Google has pledged to invest US$1 billion for tech research and development in Australia over the next five years. The deal includes plans to set up a new Google Research Australia lab in Sydney, which will be used for AI and quantum computing research.
According to Mel Silva, Managing Director for Google Australia and New Zealand, Google’s Digital Future Initiative will focus on three key areas. The first area is focused on building the foundations of the digital economy. Google will invest in the infrastructure needed to help Australians make the most of technology, enabling Australian businesses to have a secure and robust platform for business transformation, as well as become more productive and quickly respond to ever-changing customer needs.
The second focus will be on fostering Australia-made technology and talent, through the launch of the lab. Google will partner with the research community across the country and other Google Research hubs, to build a team of local researchers and engineers to explore ways AI and machine learning can help tackle issues that are important in Australia and around the world.
The third focus will be partnering to solve big challenges. Mel pointed out that Google is working with Australian organizations to apply new technology solutions to urgent challenges faced today, from bushfires to mental health and cancer diagnosis. Understanding that the best and most creative solutions often come from those that are on the ground and closest to the issues and needs of their communities, partnerships are at the heart of the Digital Future Initiative.
“The Digital Future Initiative is an investment in the extraordinary talent and creativity of Australians. It’s about ensuring every Australian has access to technology to realize their potential. It’s about laying foundations for a strong digital economy that can compete globally and support good jobs locally. And continuing Australia’s proud record of world-first innovation, harnessing technology to solve big challenges and create new opportunities for decades ahead,” added Mel.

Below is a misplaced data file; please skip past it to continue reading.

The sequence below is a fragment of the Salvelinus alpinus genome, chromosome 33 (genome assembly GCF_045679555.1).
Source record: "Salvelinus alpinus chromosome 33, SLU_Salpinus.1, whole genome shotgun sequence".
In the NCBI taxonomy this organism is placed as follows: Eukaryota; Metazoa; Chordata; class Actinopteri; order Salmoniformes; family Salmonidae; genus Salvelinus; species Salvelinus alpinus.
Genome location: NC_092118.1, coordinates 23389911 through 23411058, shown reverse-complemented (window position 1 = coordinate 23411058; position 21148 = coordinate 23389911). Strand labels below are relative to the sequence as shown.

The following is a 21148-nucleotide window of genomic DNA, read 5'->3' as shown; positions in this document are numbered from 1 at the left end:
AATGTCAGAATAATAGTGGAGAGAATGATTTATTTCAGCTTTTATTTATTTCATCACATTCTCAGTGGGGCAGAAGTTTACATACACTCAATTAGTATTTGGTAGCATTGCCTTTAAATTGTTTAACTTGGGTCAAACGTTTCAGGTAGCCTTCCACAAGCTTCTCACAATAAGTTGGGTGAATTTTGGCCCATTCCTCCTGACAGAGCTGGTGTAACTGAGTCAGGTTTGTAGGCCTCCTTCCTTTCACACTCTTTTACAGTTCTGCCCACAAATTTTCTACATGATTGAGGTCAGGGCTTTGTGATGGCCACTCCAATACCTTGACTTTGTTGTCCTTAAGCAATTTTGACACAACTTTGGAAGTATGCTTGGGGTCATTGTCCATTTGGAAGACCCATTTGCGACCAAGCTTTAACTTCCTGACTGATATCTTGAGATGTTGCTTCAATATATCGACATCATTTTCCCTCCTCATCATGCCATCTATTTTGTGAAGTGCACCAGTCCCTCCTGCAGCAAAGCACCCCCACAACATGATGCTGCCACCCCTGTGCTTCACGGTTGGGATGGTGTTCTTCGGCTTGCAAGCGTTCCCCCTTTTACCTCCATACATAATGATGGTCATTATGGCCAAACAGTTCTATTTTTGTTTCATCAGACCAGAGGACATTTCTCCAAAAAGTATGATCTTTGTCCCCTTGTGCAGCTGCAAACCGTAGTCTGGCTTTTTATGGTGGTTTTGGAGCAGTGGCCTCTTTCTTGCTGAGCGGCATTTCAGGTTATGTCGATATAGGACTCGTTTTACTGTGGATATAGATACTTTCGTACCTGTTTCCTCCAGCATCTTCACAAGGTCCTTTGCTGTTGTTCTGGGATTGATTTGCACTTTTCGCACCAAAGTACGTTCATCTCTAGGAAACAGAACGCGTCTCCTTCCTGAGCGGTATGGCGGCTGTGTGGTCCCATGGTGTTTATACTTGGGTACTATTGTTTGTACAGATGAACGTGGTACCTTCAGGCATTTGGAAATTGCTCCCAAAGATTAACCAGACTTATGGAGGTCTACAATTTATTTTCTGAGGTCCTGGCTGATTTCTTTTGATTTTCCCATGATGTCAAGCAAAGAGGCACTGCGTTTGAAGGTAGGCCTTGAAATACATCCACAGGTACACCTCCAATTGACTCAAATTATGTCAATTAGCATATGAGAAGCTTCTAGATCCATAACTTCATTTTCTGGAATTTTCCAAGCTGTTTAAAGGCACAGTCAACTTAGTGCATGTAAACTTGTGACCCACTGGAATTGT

Australian Prime Minister Scott Morrison, who attended the event and officially opened Google’s new Australian headquarters in Sydney said the initiative is expected to create some 6000 jobs and support an additional 28000 and is also a vote of confidence to the country’s digital economy strategy.
AI research and development in Australia have been lagging behind other nations in recent times with a lack of infrastructure and research facilities a supposed reason for it. A few days after Google’s announcement, Morrison also announced a new plan to protect and promote technologies critical to the national interest, such as AI and quantum computing. The focus will be on nine critical technologies in a list of 63, which is part of the country’s bid to China’s emerging dominance in key strategic fields.
Interestingly, Google’s announcement comes at a time whereby US tech giants continue to face criticism from Australian lawmakers. In fact, Google Australia threatened to block the search engine in the country after they were requested to pay local news publishers for content that gets shared on their platforms. Australia became the first country in the world whereby big tech companies like Google and Meta have to pay news publishers for news content on their platforms.
While a settlement was eventually reached, the entire exercise has served as a wake-up call for large tech companies, not only in Australia but globally as well. Since then, Google has already agreed to pay with several news outlets globally, including a recent deal with French international news agency, AFP.